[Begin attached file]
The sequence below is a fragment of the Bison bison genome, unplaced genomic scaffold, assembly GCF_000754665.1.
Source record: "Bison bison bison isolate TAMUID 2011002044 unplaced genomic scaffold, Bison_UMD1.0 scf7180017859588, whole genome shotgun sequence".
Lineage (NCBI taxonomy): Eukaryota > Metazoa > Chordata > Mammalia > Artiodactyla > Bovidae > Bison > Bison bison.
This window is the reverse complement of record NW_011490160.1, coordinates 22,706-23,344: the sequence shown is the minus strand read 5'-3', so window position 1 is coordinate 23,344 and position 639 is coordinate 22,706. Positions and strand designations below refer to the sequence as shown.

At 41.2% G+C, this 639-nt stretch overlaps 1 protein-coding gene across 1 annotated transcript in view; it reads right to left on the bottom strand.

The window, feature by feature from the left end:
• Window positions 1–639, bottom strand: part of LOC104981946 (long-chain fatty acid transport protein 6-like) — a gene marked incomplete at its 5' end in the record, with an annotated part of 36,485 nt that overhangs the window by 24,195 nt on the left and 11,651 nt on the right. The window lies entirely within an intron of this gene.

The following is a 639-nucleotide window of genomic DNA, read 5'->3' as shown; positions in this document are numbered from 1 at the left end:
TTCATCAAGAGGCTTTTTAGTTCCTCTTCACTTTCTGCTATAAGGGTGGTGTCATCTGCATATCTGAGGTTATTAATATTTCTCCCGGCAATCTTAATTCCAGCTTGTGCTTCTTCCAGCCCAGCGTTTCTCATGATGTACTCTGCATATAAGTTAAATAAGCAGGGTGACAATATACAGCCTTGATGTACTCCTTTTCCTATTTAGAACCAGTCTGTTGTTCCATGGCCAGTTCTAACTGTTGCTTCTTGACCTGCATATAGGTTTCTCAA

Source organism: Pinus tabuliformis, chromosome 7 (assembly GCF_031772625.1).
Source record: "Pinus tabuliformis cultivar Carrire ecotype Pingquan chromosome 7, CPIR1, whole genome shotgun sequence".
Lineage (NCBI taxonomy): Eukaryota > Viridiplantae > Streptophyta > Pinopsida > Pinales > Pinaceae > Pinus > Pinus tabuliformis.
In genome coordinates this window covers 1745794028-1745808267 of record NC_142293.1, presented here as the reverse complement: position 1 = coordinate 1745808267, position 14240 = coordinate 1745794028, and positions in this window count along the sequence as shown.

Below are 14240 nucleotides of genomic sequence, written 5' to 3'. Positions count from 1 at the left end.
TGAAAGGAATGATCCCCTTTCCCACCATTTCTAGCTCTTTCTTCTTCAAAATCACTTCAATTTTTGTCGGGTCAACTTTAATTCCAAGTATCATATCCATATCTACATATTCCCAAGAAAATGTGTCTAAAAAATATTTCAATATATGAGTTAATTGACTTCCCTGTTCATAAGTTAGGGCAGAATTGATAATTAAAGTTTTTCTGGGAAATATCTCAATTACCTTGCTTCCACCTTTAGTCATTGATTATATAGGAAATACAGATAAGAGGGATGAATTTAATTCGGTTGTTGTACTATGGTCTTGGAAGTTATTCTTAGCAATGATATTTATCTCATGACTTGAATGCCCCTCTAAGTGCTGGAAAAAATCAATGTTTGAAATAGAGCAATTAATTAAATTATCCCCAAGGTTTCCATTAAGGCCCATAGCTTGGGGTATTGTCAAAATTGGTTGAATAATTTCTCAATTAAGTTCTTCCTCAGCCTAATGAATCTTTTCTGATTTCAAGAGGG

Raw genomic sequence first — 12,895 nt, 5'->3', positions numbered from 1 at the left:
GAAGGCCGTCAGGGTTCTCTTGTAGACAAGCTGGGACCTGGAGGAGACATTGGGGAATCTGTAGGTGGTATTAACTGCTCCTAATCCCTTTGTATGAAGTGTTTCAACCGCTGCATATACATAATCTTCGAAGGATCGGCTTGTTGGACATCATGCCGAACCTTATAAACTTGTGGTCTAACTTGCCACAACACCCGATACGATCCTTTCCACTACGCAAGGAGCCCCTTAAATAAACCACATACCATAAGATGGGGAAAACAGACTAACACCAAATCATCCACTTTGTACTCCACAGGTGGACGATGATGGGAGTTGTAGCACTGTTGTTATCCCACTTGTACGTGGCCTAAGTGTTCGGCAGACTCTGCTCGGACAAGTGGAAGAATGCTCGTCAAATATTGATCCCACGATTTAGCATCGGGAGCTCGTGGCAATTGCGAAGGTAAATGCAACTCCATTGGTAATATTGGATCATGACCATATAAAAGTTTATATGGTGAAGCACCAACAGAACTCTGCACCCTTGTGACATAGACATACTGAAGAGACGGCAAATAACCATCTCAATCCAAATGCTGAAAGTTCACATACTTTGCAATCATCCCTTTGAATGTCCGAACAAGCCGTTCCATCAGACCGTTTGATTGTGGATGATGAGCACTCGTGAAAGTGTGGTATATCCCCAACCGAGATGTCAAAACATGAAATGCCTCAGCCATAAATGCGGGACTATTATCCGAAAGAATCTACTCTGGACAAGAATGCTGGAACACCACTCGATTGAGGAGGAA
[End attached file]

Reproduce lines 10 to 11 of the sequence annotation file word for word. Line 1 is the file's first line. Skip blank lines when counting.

Source organism: Pinus tabuliformis, chromosome 7 (assembly GCF_031772625.1).
Source record: "Pinus tabuliformis cultivar Carrire ecotype Pingquan chromosome 7, CPIR1, whole genome shotgun sequence".